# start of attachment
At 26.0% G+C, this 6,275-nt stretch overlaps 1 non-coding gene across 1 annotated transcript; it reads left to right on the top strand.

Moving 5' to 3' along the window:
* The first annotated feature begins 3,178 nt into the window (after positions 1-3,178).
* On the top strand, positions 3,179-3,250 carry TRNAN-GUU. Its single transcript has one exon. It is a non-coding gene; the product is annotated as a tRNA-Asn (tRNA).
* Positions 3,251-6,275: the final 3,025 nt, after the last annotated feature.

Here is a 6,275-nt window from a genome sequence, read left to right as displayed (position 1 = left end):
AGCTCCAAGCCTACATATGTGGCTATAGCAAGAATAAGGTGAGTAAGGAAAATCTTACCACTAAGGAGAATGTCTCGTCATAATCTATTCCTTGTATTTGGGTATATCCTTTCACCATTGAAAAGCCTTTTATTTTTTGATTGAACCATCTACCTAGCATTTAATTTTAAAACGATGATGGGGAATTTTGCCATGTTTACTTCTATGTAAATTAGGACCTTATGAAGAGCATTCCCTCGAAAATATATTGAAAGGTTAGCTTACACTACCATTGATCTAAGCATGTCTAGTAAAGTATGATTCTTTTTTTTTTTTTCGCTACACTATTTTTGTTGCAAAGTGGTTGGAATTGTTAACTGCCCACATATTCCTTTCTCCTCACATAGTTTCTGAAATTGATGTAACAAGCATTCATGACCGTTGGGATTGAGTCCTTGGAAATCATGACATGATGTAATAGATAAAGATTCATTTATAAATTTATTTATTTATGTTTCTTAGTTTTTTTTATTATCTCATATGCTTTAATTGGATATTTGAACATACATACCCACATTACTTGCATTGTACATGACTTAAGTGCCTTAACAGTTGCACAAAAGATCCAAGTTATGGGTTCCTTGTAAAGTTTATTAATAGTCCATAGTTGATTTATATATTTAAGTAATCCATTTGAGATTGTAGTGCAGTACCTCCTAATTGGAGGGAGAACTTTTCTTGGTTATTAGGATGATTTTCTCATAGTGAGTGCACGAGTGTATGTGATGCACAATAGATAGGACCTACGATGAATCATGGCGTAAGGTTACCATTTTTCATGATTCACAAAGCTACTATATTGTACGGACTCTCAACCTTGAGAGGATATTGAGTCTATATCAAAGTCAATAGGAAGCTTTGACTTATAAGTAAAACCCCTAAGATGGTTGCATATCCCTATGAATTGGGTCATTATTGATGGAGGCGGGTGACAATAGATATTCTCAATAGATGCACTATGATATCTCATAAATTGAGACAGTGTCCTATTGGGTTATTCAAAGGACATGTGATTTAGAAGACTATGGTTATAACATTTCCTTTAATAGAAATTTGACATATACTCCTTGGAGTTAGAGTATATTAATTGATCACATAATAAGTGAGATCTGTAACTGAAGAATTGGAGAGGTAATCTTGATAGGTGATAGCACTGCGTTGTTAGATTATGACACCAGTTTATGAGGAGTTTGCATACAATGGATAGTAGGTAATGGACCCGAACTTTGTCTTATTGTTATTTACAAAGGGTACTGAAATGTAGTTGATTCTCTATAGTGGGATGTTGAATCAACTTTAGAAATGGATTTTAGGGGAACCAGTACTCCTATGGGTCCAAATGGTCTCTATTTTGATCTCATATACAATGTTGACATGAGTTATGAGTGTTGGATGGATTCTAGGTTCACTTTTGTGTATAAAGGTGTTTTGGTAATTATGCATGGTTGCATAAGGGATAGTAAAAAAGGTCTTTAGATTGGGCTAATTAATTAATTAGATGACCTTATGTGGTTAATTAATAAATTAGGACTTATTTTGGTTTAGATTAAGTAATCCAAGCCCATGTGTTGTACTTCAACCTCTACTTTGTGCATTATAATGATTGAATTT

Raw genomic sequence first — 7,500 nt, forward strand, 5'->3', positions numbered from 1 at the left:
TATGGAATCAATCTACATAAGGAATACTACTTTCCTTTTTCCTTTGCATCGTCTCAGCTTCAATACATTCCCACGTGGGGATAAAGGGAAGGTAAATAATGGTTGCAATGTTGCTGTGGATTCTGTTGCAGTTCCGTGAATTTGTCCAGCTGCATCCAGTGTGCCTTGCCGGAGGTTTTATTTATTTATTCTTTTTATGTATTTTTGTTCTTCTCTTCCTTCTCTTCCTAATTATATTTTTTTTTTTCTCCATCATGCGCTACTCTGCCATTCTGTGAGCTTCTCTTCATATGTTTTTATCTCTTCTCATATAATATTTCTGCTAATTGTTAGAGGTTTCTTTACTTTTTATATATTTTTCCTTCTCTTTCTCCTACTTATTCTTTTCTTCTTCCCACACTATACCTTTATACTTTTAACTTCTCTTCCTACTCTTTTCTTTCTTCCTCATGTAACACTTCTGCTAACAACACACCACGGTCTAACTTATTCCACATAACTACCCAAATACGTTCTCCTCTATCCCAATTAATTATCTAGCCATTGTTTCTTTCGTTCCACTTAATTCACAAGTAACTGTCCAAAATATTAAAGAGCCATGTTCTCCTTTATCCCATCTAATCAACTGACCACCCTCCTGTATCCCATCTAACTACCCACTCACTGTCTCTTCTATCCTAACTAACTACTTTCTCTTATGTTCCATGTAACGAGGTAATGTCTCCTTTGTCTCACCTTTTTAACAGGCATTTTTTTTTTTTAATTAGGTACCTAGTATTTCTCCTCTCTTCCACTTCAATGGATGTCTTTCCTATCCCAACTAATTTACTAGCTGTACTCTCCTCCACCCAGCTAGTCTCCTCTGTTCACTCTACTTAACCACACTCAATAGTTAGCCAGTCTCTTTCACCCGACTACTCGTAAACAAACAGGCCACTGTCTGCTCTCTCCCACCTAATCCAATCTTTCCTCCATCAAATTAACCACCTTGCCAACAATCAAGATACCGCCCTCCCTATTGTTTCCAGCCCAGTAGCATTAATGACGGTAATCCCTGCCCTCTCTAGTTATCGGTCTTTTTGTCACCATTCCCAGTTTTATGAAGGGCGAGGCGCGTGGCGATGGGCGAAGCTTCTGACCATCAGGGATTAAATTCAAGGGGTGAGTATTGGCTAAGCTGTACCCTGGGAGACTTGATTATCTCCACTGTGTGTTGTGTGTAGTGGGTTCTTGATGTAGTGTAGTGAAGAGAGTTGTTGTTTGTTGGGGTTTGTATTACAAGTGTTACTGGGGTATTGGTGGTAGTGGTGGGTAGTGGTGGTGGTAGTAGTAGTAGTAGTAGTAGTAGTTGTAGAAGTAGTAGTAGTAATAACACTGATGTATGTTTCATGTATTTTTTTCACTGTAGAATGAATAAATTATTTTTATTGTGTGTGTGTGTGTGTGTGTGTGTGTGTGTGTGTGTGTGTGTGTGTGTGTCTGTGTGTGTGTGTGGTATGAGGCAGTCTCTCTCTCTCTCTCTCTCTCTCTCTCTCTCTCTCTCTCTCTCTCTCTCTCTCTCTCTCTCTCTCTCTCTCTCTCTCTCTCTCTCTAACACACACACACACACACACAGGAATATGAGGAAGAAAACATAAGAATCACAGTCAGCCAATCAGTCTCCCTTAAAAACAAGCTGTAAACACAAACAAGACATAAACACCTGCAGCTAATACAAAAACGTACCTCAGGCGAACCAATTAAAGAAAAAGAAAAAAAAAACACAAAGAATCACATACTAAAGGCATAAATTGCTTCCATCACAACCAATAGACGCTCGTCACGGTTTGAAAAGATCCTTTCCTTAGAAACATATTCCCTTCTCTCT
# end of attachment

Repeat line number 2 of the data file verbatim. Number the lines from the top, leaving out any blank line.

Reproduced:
Moving 5' to 3' along the window: